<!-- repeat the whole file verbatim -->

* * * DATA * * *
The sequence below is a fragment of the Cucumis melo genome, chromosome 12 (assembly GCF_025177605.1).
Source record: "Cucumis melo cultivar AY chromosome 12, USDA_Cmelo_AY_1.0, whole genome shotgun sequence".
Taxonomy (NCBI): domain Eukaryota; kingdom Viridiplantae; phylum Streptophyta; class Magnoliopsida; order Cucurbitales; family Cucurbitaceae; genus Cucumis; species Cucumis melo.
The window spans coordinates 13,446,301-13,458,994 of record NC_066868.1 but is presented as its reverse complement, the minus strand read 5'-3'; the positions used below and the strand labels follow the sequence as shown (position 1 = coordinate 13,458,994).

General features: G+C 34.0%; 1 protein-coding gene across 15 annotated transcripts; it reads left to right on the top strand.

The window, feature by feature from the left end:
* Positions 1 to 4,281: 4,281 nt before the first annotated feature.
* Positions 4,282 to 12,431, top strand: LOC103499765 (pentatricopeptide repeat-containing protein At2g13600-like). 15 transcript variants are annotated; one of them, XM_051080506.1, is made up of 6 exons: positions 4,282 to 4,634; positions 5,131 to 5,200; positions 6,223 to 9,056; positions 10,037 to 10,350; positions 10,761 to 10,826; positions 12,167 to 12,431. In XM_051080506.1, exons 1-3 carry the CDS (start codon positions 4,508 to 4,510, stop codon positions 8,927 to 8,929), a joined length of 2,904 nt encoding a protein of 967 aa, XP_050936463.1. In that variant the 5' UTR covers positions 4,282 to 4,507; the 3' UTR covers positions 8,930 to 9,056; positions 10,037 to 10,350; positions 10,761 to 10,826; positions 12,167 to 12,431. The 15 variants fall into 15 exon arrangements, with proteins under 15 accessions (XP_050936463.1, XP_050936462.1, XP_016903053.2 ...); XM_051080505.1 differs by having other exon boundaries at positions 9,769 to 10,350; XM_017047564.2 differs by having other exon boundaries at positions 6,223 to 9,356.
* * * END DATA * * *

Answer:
The sequence below is a fragment of the Cucumis melo genome, chromosome 12 (assembly GCF_025177605.1).
Source record: "Cucumis melo cultivar AY chromosome 12, USDA_Cmelo_AY_1.0, whole genome shotgun sequence".
Taxonomy (NCBI): domain Eukaryota; kingdom Viridiplantae; phylum Streptophyta; class Magnoliopsida; order Cucurbitales; family Cucurbitaceae; genus Cucumis; species Cucumis melo.
The window spans coordinates 13,446,301-13,458,994 of record NC_066868.1 but is presented as its reverse complement, the minus strand read 5'-3'; the positions used below and the strand labels follow the sequence as shown (position 1 = coordinate 13,458,994).

General features: G+C 34.0%; 1 protein-coding gene across 15 annotated transcripts; it reads left to right on the top strand.

The window, feature by feature from the left end:
* Positions 1 to 4,281: 4,281 nt before the first annotated feature.
* Positions 4,282 to 12,431, top strand: LOC103499765 (pentatricopeptide repeat-containing protein At2g13600-like). 15 transcript variants are annotated; one of them, XM_051080506.1, is made up of 6 exons: positions 4,282 to 4,634; positions 5,131 to 5,200; positions 6,223 to 9,056; positions 10,037 to 10,350; positions 10,761 to 10,826; positions 12,167 to 12,431. In XM_051080506.1, exons 1-3 carry the CDS (start codon positions 4,508 to 4,510, stop codon positions 8,927 to 8,929), a joined length of 2,904 nt encoding a protein of 967 aa, XP_050936463.1. In that variant the 5' UTR covers positions 4,282 to 4,507; the 3' UTR covers positions 8,930 to 9,056; positions 10,037 to 10,350; positions 10,761 to 10,826; positions 12,167 to 12,431. The 15 variants fall into 15 exon arrangements, with proteins under 15 accessions (XP_050936463.1, XP_050936462.1, XP_016903053.2 ...); XM_051080505.1 differs by having other exon boundaries at positions 9,769 to 10,350; XM_017047564.2 differs by having other exon boundaries at positions 6,223 to 9,356.